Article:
* Operating income up 53 pct y/y, tops estimates
* Gucci still growing strongly, with record margins
* Kering focuses on luxury, fast-growing brands
* No slowdown in Chinese demand in Q2 - CFO (Writes through with comment from CFO on China)
PARIS, July 26 (Reuters) - Kering posted higher operating profits in the first half of the year, as resilient sales in China boosted its biggest earnings driver Gucci plus other fashion labels the group is looking to develop like Balenciaga.
Luxury companies have ridden a surge in Chinese demand in the past three years, jostling for attention from young shoppers with new designs and catchy digital campaigns.
A U.S-China trade dispute that rattled stocks and the yuan has fuelled fears Chinese demand might now take a hit, though luxury groups have so far said such concerns were unfounded.
"At this stage we've not seen any slowdown in demand from Chinese clients," Kering financial director Jean-Marc Duplaix told reporters, adding that the uncertainty had not hit footfall in stores but that the group would remain "very vigilant".
Gucci, which is booming after a flamboyant design makeover, showed it still had momentum, as margins hit a record high of 38.2 percent at end-June, just shy of a mid-term goal of at least 40 percent.
The brand is vying to overtake rivals like Chanel or LVMH's Louis Vuitton by revenue in the coming years, by boosting online sales and launching more beauty products.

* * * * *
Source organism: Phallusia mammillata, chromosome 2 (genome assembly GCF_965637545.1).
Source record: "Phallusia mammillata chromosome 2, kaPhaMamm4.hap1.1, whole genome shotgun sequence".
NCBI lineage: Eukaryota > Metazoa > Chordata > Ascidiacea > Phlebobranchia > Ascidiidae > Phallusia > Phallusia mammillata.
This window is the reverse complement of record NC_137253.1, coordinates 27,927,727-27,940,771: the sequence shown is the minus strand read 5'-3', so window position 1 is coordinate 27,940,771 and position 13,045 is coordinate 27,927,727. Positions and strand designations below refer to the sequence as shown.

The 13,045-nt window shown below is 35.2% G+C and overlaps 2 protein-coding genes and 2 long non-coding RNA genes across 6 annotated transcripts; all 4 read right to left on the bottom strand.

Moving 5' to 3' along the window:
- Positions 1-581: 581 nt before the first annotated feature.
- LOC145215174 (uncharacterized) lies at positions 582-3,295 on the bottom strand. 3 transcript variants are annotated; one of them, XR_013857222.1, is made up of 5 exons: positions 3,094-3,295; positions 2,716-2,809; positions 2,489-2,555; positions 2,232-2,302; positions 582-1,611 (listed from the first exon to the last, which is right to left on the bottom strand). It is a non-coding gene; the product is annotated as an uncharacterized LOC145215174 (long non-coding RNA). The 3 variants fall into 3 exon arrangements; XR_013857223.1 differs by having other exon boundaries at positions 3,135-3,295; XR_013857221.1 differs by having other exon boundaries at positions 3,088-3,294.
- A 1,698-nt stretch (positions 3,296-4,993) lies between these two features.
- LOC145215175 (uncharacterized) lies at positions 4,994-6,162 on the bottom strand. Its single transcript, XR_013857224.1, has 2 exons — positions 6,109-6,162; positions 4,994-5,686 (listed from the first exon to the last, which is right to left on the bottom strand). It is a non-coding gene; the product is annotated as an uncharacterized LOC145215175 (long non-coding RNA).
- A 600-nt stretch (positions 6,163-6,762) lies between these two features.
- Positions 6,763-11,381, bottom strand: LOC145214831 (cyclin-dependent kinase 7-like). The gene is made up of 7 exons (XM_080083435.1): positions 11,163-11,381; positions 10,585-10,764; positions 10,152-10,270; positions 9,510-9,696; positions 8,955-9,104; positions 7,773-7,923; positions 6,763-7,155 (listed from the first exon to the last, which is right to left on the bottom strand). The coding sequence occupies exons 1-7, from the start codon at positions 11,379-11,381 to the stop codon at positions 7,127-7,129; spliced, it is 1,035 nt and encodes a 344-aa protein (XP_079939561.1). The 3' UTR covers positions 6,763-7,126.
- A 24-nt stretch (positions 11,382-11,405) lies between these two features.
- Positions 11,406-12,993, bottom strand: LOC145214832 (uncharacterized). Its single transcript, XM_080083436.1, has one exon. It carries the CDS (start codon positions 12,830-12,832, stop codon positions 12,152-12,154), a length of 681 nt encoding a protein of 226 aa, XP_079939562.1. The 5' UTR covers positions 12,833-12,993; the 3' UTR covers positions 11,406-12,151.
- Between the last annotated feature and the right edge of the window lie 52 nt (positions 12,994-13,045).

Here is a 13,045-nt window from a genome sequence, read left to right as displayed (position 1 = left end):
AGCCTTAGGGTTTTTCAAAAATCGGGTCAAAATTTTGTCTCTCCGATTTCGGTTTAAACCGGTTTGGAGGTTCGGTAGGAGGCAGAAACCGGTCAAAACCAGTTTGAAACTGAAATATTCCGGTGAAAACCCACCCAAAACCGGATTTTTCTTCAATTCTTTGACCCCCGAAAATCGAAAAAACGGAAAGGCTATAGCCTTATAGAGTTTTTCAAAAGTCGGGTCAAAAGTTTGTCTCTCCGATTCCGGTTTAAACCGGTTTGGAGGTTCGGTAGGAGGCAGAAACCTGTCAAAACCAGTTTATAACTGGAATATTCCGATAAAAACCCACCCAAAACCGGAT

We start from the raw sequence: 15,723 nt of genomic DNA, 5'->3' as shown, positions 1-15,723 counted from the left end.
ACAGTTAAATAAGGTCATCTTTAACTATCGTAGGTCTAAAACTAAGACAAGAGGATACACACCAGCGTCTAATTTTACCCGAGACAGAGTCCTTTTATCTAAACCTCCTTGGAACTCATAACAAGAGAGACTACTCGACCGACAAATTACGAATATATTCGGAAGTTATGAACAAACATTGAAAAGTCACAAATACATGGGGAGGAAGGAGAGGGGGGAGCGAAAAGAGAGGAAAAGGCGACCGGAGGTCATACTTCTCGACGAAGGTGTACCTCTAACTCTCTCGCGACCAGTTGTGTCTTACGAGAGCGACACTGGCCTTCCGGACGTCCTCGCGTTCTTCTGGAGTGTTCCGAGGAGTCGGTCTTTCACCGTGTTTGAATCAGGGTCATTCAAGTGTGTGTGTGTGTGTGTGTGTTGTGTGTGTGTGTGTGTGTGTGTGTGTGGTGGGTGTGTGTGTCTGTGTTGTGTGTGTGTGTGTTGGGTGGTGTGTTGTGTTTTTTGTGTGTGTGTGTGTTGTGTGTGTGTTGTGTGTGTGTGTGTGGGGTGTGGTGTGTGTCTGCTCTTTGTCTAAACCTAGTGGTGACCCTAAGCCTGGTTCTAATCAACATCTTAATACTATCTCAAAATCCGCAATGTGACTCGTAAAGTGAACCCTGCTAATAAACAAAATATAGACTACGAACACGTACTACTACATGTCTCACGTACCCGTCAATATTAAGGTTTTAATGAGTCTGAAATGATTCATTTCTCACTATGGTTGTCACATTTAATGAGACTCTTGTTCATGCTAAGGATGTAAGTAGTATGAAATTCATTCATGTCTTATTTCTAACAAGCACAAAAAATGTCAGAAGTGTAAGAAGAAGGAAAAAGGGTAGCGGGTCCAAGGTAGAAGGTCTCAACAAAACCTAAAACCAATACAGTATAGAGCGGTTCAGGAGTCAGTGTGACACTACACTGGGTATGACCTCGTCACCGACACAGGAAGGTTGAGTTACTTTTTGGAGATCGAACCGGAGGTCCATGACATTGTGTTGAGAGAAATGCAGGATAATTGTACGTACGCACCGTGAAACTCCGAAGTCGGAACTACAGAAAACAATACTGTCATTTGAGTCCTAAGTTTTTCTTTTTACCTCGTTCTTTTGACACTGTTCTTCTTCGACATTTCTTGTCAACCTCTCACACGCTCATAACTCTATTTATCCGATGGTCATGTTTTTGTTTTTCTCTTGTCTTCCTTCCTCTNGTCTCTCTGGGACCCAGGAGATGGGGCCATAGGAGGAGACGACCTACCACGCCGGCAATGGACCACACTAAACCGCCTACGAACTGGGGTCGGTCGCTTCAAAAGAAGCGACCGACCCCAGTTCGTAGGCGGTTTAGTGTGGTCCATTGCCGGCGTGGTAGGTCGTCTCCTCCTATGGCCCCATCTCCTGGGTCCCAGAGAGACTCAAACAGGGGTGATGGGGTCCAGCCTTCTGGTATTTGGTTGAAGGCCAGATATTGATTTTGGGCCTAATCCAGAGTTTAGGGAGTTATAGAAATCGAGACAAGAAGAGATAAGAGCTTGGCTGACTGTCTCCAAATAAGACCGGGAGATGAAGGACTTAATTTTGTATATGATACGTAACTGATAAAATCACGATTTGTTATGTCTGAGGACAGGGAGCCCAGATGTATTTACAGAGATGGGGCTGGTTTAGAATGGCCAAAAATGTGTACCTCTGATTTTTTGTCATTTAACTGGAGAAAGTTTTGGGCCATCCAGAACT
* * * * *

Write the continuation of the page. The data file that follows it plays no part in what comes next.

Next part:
In the second quarter alone, like-for-like sales, which exclude currency swings and acquisitions, rose 40.1 percent at the Florence-based label - slower than the nearly 49 percent in the first quarter but higher than most rivals. North American sales did particularly well, the group said.
Across Kering as a whole, recurring operating income for the first half of the year rose 53 percent year-on-year to 1.77 billion euros ($2.06 billion), topping analyst forecasts.
The Paris-based conglomerate - a rival to larger LVMH, owner of Christian Dior and Krug champagne - is doubling down on its core luxury brands, after spinning out German sportswear label Puma to its shareholders earlier this year.
It is also parting ways with smaller labels like Britain's Stella McCartney and Christopher Kane.
Instead, as peers also try to keep buyers hooked with a constant stream of fresh products, efforts are being ploughed into brands with big potential like Balenciaga, which has drawn a following with its luxury sneakers and edgy designs.
Kering is also trying to revamp Italian handbag maker Bottega Veneta, which posted a worse-than-expected 2.3 percent fall in comparable sales in the second quarter. In July, Daniel Lee, who previously worked at LVMH brand Celine, replaced veteran Tomas Maier as the creative chief. ($1 = 0.8582 euros) (Reporting by Sarah White and Sudip Kar-Gupta. Editing by Jane Merriman)